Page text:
A new study has identified the languages children should learn now in order to set them up for success in adulthood
The results revealed that French, German and Mandarin are the top three languages that will set children up for life so they can take advantage of maximum opportunities as adults.
Over 2,000 UK parents with children under 18-years-old were surveyed in the study, which was carried out by the Centre of Economics and Business Research and Opinium in partnership with Heathrow airport.
As well as identifying the top three languages that children should learn to set them up for success as adults, the results also revealed that kids across the country are missing out on many opportunities that learning languages presents to them.
According to the research, 45% of parents currently have children who can’t speak a second language to a basic level where they can have a simple conversation, such as introducing themselves, ordering food, asking for directions or what time it is.
On the contrary 85% of those parents surveyed believe language skills are very important for children and 27% agree that it will improve their children’s future career opportunities and employability.
It is believed that language skills in general will contribute up to £500 billion to the economy by 2027, so the earlier children start learning a second language, the better.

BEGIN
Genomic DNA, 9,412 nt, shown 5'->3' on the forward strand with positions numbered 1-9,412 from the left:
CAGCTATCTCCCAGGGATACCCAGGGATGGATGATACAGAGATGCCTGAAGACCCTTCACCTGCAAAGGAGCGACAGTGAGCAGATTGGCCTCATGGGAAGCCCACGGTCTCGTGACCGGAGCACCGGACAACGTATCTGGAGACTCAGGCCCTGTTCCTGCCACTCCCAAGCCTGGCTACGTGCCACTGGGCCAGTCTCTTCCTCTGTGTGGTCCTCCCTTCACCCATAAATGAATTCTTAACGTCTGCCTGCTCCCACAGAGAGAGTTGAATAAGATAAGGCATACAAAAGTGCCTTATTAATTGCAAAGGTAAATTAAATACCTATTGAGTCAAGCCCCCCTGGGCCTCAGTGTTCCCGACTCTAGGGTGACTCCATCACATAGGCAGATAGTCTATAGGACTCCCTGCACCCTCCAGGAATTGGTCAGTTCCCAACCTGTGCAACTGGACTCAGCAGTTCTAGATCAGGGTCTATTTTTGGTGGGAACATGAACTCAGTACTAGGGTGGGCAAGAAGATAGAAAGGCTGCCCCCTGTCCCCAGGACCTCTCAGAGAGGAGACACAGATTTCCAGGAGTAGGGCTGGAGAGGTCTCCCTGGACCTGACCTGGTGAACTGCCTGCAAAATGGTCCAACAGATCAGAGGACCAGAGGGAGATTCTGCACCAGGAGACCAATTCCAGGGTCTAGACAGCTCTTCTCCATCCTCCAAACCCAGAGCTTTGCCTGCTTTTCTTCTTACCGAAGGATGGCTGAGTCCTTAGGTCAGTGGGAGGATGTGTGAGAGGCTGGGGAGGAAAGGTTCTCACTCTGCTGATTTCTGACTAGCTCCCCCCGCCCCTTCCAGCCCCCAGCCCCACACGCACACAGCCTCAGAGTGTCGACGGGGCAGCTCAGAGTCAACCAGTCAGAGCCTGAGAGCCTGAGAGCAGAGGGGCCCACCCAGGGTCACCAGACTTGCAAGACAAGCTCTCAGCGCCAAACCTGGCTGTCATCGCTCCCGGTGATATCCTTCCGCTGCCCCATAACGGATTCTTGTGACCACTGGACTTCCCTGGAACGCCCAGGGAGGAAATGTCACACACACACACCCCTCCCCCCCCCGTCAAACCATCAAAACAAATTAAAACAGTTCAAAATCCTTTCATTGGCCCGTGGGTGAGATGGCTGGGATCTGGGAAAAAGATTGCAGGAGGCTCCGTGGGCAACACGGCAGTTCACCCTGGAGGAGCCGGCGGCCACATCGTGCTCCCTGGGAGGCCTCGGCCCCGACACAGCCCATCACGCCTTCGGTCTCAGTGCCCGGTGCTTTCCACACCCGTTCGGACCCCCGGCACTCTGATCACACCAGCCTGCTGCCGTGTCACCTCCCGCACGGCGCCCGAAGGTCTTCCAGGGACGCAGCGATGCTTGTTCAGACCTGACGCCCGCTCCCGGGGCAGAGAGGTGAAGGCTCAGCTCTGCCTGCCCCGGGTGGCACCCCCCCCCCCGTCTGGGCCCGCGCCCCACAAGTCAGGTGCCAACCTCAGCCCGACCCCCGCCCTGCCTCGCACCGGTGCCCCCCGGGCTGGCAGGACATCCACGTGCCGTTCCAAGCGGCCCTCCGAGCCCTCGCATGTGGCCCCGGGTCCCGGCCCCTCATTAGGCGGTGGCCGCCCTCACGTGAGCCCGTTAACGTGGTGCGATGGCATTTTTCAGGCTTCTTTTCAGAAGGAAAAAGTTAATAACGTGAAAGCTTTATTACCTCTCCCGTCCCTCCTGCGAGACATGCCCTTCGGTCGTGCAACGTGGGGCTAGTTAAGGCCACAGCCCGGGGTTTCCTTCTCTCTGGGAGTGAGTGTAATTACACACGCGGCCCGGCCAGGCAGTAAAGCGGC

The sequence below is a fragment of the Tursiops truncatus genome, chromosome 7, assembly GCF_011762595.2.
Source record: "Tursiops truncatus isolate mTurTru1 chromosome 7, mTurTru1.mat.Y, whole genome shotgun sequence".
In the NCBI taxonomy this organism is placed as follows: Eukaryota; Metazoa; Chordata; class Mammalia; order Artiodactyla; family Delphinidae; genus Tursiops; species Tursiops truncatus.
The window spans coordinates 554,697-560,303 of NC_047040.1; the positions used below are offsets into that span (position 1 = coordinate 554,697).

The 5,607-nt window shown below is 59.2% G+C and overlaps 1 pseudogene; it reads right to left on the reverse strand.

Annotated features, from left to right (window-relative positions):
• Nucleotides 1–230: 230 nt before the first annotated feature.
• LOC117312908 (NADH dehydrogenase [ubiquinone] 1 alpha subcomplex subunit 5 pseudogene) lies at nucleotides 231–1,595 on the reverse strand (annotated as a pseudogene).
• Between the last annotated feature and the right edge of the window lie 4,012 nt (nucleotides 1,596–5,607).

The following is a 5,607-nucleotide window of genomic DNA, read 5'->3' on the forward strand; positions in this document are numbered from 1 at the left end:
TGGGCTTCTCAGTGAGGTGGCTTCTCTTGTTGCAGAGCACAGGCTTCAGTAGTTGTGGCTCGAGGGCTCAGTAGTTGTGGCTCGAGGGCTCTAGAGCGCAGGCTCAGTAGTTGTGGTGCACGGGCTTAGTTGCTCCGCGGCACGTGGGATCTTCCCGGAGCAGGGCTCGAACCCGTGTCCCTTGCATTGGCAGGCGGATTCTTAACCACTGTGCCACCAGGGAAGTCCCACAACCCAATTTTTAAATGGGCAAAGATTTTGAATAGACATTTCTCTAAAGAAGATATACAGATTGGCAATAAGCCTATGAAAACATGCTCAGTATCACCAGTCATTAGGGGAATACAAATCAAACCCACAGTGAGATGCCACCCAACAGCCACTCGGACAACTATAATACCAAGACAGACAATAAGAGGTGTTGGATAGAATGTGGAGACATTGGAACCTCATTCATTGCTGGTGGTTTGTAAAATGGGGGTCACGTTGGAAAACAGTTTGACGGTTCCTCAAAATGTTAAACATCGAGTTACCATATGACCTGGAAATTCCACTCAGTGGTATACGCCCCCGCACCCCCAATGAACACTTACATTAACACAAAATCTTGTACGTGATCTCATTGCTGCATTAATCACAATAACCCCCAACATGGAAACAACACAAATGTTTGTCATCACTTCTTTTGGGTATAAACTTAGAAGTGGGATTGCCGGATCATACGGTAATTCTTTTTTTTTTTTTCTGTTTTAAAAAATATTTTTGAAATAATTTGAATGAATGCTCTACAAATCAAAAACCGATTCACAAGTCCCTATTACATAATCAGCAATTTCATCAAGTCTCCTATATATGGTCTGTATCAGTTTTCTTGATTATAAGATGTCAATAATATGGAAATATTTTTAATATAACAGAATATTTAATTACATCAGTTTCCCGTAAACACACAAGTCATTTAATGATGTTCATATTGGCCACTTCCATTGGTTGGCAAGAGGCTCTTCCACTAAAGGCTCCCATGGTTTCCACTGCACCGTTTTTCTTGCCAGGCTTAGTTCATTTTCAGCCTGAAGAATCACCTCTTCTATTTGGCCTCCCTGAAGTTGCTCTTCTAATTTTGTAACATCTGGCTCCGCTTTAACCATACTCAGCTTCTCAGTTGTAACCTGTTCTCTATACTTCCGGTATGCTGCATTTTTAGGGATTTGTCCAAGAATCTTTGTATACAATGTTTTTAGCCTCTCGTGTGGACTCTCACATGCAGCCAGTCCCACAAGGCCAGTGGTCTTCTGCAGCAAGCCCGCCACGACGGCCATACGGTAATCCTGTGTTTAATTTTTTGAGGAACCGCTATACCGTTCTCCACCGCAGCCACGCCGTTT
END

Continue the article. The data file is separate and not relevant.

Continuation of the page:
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Antonella Sorace, the founder of Bilingualism Matters and Professor of Developmental Linguistics at Edinburgh University commented on the study saying, ‘This research demonstrates how important language learning is to the UK economy, and shows that many more doors are opened to people who learn a second language as children.
‘We believe that language learning is hugely beneficial for children’s development and it’s a real investment for the future: children who are exposed to different languages become more aware of different cultures, other people and other points of view.
‘They also tend to be better than monolinguals at ‘multitasking’ and often are more advanced readers.’